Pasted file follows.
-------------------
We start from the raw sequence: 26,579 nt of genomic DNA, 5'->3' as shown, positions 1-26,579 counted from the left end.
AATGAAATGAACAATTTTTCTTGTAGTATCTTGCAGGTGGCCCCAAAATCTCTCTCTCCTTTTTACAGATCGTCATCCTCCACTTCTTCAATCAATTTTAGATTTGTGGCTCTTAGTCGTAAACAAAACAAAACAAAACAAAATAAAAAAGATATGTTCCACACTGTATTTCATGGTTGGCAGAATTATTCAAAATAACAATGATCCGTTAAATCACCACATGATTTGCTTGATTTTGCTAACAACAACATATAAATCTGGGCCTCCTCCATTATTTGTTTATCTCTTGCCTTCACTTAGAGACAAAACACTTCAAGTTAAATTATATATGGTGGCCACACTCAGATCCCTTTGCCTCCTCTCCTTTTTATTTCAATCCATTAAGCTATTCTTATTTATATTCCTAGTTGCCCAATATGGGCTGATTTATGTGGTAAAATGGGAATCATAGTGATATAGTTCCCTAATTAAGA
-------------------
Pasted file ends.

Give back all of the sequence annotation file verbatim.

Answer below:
We start from the raw sequence: 26,579 nt of genomic DNA, 5'->3' as shown, positions 1-26,579 counted from the left end.
AATGAAATGAACAATTTTTCTTGTAGTATCTTGCAGGTGGCCCCAAAATCTCTCTCTCCTTTTTACAGATCGTCATCCTCCACTTCTTCAATCAATTTTAGATTTGTGGCTCTTAGTCGTAAACAAAACAAAACAAAACAAAATAAAAAAGATATGTTCCACACTGTATTTCATGGTTGGCAGAATTATTCAAAATAACAATGATCCGTTAAATCACCACATGATTTGCTTGATTTTGCTAACAACAACATATAAATCTGGGCCTCCTCCATTATTTGTTTATCTCTTGCCTTCACTTAGAGACAAAACACTTCAAGTTAAATTATATATGGTGGCCACACTCAGATCCCTTTGCCTCCTCTCCTTTTTATTTCAATCCATTAAGCTATTCTTATTTATATTCCTAGTTGCCCAATATGGGCTGATTTATGTGGTAAAATGGGAATCATAGTGATATAGTTCCCTAATTAAGA